I made the ramps 4 studs deep - 3 studs to accomodate the barrel plus 1 row of TECHNIC bricks forming a small frontal lip.  My initial design used standard minifig barrels topped with a 2x2 round plate and a 2x2 round tile.  These looked good but proved to be functionally lacking.  If the tile was facing the wall, the slits on the bottom of the barrel had a tendency to get caught on the lip.  If the tile faced the TECHNIC beam, the bottom would often snag on the minor wall face imperfections caused by the ladder SNOT.  Either scenario inevitable lead to a jam requiring manual intervention.  When I debuted the MOC at the July NELUG meeting (Yay UNO's!), this is the barrel style I used.
Another problem was momentum.  Even with a small slope, the rolling barrels would overshoot the ramp below.  This was easily solved by adding simple barriers made from 1x2 window panels.  The panels facing the wall serve a dual purpose.  First, they help to ensure the barrels land "inside" the next ramp.  Second, without them, the barrels tended to bounce and land upright, again requiring manual intervention.


For reasons of simplicity, I set it up so that Mario jumped continuously.  If a barrel passed him at the peak of his jump, no problem.  Landing on a barrel was not a problem either as it would (usually) begin to roll again when the next jump started.  If the barrel hit while Mario was down, however, the TECHNIC triangle would hit the barrel and tweak it just enough that it would jam.  The impact from the next barrel would occasionally knock it straight and clear the jam, but more often it would just stop behind it.  My work-around for this was to disable the jumping, leaving the minifig parked at the peak of his jump.  Kind of defeats the purpose.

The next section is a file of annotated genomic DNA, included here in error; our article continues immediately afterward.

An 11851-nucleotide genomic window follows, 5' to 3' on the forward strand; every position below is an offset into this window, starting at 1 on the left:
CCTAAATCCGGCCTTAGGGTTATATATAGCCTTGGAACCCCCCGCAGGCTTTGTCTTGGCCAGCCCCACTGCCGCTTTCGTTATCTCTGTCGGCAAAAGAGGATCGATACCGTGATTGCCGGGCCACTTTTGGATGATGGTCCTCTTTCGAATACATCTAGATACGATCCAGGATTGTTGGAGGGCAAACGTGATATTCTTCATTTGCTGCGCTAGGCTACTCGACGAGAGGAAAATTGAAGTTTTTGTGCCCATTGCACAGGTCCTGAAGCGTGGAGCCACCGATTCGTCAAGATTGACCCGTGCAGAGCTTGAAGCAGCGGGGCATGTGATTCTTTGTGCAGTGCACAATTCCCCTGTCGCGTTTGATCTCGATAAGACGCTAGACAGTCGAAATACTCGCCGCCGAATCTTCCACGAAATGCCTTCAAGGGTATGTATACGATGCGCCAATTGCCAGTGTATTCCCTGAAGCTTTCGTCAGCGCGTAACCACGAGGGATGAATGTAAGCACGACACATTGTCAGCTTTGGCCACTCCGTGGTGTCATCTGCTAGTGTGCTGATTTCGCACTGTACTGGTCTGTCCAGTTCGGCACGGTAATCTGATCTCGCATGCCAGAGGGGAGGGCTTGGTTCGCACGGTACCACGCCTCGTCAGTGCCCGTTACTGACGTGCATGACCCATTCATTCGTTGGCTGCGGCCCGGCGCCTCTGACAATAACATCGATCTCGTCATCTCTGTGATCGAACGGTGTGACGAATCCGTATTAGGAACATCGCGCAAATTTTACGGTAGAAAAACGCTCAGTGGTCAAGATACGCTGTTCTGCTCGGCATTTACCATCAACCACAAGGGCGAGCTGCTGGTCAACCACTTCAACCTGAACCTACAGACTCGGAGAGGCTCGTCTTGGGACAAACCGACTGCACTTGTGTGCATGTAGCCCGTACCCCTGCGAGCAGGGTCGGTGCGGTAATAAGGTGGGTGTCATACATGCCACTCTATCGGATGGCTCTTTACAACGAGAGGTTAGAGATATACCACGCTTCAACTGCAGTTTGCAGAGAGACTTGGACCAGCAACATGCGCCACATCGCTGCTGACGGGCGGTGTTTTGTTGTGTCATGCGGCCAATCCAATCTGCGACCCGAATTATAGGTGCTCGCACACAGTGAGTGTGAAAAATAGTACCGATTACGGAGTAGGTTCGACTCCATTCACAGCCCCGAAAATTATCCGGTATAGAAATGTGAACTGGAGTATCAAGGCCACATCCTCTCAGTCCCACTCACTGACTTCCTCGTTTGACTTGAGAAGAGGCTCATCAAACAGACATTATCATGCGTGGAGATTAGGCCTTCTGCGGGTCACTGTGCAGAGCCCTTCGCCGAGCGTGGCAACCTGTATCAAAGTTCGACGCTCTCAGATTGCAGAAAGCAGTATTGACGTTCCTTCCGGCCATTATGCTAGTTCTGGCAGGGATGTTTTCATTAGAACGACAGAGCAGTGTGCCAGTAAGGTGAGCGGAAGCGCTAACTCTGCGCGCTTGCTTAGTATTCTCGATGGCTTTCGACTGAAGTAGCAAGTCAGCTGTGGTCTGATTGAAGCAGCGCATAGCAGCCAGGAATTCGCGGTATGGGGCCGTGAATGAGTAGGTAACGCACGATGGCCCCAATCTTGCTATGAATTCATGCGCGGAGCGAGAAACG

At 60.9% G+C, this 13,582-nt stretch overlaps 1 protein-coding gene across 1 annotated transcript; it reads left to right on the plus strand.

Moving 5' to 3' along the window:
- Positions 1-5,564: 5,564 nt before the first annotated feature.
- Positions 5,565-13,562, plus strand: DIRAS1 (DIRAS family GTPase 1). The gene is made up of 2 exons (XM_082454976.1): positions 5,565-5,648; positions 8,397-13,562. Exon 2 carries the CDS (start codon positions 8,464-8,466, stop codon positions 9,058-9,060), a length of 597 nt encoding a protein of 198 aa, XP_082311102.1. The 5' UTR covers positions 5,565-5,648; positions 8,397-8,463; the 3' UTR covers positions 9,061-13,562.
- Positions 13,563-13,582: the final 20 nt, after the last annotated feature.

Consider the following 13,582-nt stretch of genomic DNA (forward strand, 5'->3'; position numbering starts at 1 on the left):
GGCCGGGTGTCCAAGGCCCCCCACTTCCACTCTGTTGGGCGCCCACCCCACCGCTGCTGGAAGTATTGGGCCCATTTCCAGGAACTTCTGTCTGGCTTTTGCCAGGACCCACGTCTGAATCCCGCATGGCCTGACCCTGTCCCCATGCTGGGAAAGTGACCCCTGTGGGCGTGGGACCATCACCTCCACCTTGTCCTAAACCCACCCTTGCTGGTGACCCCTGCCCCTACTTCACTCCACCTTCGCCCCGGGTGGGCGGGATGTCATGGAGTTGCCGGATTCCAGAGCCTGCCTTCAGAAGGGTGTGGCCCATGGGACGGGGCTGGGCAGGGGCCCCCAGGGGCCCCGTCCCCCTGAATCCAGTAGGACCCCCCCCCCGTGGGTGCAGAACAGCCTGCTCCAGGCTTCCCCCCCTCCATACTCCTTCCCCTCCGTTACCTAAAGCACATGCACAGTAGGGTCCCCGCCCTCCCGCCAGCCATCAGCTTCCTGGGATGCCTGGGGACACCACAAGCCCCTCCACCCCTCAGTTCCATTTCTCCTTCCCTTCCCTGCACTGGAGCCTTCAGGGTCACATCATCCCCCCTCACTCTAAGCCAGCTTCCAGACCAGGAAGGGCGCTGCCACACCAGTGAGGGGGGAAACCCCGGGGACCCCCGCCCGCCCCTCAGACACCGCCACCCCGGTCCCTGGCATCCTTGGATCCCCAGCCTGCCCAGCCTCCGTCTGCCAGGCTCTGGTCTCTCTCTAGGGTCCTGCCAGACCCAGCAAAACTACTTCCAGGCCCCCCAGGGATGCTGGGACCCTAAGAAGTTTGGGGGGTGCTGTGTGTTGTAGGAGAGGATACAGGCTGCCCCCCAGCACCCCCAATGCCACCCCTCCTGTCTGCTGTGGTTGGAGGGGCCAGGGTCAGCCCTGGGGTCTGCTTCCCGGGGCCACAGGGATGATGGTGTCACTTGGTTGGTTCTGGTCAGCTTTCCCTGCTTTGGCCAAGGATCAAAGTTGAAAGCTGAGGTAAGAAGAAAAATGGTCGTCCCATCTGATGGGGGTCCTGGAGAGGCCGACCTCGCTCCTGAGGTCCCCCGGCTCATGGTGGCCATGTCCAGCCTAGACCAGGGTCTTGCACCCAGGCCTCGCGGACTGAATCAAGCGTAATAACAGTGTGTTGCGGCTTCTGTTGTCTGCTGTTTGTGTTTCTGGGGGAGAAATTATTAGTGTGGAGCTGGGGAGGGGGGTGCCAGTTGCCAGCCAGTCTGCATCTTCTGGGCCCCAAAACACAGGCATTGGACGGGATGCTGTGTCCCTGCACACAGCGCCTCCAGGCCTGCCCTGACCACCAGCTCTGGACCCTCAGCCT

I thought that four months was enough time spent on this thing, so I intended to leave the Uno's version as final.  My stupid ego was hung up on the jumping issue, though, so I spent the next couple of weeks making improvements.


I give up on the minifig barrel and switched to the following design.  It loses points for style, but gains them back for reliability.  Having tiles on both sides virtually elimated the wedged barrel problem, though it does still happen on occasion.  (Like at the very end of the YouTube clip.  D'oh!!)


I bought an RCX when they first came out and this is my first MOC to finally use it.  I've got an NXT now, too; hopefully it won't take me 8 years to use _that_.  But I digress..
To avoid sensor-induced log jams, the obvious choice was to use a light sensor to detect passing barrels and initiate a jump.  I measured a complete jump cycle (from landing to landing) to be 1.7s at full motor power.  A quick experiment gave me the optimal sensor placement such that the barrel would reach Mario at the peak of his jump, thus passing under him with room to spare.  But what to do if a second barrel passes the sensor while he's already jumping?  The arcade allowed him to jump multiple barrels; the MOC should too.  I tried various things and decided on the following algorythm.
Wait for barrel detection;
Already jumping?
No: Jump.
Yes: Past peak height yet?
No: Pause 1s at peak height.
Yes: Get hit by barrel. Die.

I'm using touch sensors to detect the "peak height" and "landed" states, stopping the motor with "Float" at the peak and "Brake" at the landing.  It works well enough for me to consider it finished.


Since I'd already added the RCX, I figured I might as well go one step further and add some music.  I found a MIDI version of the intro tune and diligently transcribed the notes to a series of "PlayTone" and "Wait" commands in the RCX code.


Overall I'm pleased with the way it turned out.  I enjoyed tinkering with TECHNIC, finally got some use out of my RCX, and I now have something for the NELUG Amusement Park.  :-D  Thanks again to those who provided assistance or inspiration along the way (whether you knew you were helping or not).

-Dan Kressin, 7 August 2008